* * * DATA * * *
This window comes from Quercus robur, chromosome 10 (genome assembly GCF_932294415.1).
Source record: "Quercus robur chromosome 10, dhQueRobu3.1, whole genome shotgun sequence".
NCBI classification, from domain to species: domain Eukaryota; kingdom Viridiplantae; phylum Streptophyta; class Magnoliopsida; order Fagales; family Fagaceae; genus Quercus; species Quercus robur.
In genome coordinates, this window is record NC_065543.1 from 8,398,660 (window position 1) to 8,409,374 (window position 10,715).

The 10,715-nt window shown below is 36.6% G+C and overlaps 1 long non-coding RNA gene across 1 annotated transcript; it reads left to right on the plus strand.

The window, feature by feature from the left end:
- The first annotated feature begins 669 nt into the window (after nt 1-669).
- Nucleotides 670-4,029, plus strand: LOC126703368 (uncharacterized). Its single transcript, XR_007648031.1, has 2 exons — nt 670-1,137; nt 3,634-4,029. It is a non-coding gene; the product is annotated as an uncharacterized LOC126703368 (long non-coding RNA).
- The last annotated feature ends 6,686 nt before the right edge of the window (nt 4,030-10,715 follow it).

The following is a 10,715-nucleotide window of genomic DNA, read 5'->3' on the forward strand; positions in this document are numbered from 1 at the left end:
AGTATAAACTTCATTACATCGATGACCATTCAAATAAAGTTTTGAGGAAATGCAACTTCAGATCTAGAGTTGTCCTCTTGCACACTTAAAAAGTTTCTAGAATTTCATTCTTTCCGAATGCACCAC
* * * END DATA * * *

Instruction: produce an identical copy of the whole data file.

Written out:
This window comes from Quercus robur, chromosome 10 (genome assembly GCF_932294415.1).
Source record: "Quercus robur chromosome 10, dhQueRobu3.1, whole genome shotgun sequence".
NCBI classification, from domain to species: domain Eukaryota; kingdom Viridiplantae; phylum Streptophyta; class Magnoliopsida; order Fagales; family Fagaceae; genus Quercus; species Quercus robur.
In genome coordinates, this window is record NC_065543.1 from 8,398,660 (window position 1) to 8,409,374 (window position 10,715).

The 10,715-nt window shown below is 36.6% G+C and overlaps 1 long non-coding RNA gene across 1 annotated transcript; it reads left to right on the plus strand.

The window, feature by feature from the left end:
- The first annotated feature begins 669 nt into the window (after nt 1-669).
- Nucleotides 670-4,029, plus strand: LOC126703368 (uncharacterized). Its single transcript, XR_007648031.1, has 2 exons — nt 670-1,137; nt 3,634-4,029. It is a non-coding gene; the product is annotated as an uncharacterized LOC126703368 (long non-coding RNA).
- The last annotated feature ends 6,686 nt before the right edge of the window (nt 4,030-10,715 follow it).

The following is a 10,715-nucleotide window of genomic DNA, read 5'->3' on the forward strand; positions in this document are numbered from 1 at the left end:
AGTATAAACTTCATTACATCGATGACCATTCAAATAAAGTTTTGAGGAAATGCAACTTCAGATCTAGAGTTGTCCTCTTGCACACTTAAAAAGTTTCTAGAATTTCATTCTTTCCGAATGCACCAC